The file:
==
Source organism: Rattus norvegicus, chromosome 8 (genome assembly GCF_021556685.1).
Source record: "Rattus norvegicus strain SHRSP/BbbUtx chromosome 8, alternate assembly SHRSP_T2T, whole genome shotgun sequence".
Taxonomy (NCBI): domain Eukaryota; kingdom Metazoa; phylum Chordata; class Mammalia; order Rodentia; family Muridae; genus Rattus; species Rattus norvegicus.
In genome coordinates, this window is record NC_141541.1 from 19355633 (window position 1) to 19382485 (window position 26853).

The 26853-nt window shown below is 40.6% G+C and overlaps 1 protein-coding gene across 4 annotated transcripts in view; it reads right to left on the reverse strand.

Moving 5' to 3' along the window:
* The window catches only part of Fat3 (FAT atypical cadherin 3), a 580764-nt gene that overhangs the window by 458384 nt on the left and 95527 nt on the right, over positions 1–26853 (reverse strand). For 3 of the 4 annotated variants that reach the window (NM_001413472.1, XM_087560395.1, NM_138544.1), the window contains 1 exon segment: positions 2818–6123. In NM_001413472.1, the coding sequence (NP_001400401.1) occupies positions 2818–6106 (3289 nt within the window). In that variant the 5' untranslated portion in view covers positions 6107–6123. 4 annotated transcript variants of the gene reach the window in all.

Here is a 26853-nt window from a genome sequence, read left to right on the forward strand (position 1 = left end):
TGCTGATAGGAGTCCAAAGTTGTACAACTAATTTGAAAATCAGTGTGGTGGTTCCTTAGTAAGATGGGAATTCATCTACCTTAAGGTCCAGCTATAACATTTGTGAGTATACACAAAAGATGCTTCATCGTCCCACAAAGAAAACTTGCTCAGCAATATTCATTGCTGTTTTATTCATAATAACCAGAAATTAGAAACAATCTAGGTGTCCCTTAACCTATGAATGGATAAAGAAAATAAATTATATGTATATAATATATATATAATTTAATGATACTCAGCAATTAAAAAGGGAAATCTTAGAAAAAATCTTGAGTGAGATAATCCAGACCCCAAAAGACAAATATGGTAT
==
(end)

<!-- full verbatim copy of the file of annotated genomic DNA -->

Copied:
Source organism: Rattus norvegicus, chromosome 8 (genome assembly GCF_021556685.1).
Source record: "Rattus norvegicus strain SHRSP/BbbUtx chromosome 8, alternate assembly SHRSP_T2T, whole genome shotgun sequence".
Taxonomy (NCBI): domain Eukaryota; kingdom Metazoa; phylum Chordata; class Mammalia; order Rodentia; family Muridae; genus Rattus; species Rattus norvegicus.
In genome coordinates, this window is record NC_141541.1 from 19355633 (window position 1) to 19382485 (window position 26853).

The 26853-nt window shown below is 40.6% G+C and overlaps 1 protein-coding gene across 4 annotated transcripts in view; it reads right to left on the reverse strand.

Moving 5' to 3' along the window:
* The window catches only part of Fat3 (FAT atypical cadherin 3), a 580764-nt gene that overhangs the window by 458384 nt on the left and 95527 nt on the right, over positions 1–26853 (reverse strand). For 3 of the 4 annotated variants that reach the window (NM_001413472.1, XM_087560395.1, NM_138544.1), the window contains 1 exon segment: positions 2818–6123. In NM_001413472.1, the coding sequence (NP_001400401.1) occupies positions 2818–6106 (3289 nt within the window). In that variant the 5' untranslated portion in view covers positions 6107–6123. 4 annotated transcript variants of the gene reach the window in all.

Here is a 26853-nt window from a genome sequence, read left to right on the forward strand (position 1 = left end):
TGCTGATAGGAGTCCAAAGTTGTACAACTAATTTGAAAATCAGTGTGGTGGTTCCTTAGTAAGATGGGAATTCATCTACCTTAAGGTCCAGCTATAACATTTGTGAGTATACACAAAAGATGCTTCATCGTCCCACAAAGAAAACTTGCTCAGCAATATTCATTGCTGTTTTATTCATAATAACCAGAAATTAGAAACAATCTAGGTGTCCCTTAACCTATGAATGGATAAAGAAAATAAATTATATGTATATAATATATATATAATTTAATGATACTCAGCAATTAAAAAGGGAAATCTTAGAAAAAATCTTGAGTGAGATAATCCAGACCCCAAAAGACAAATATGGTAT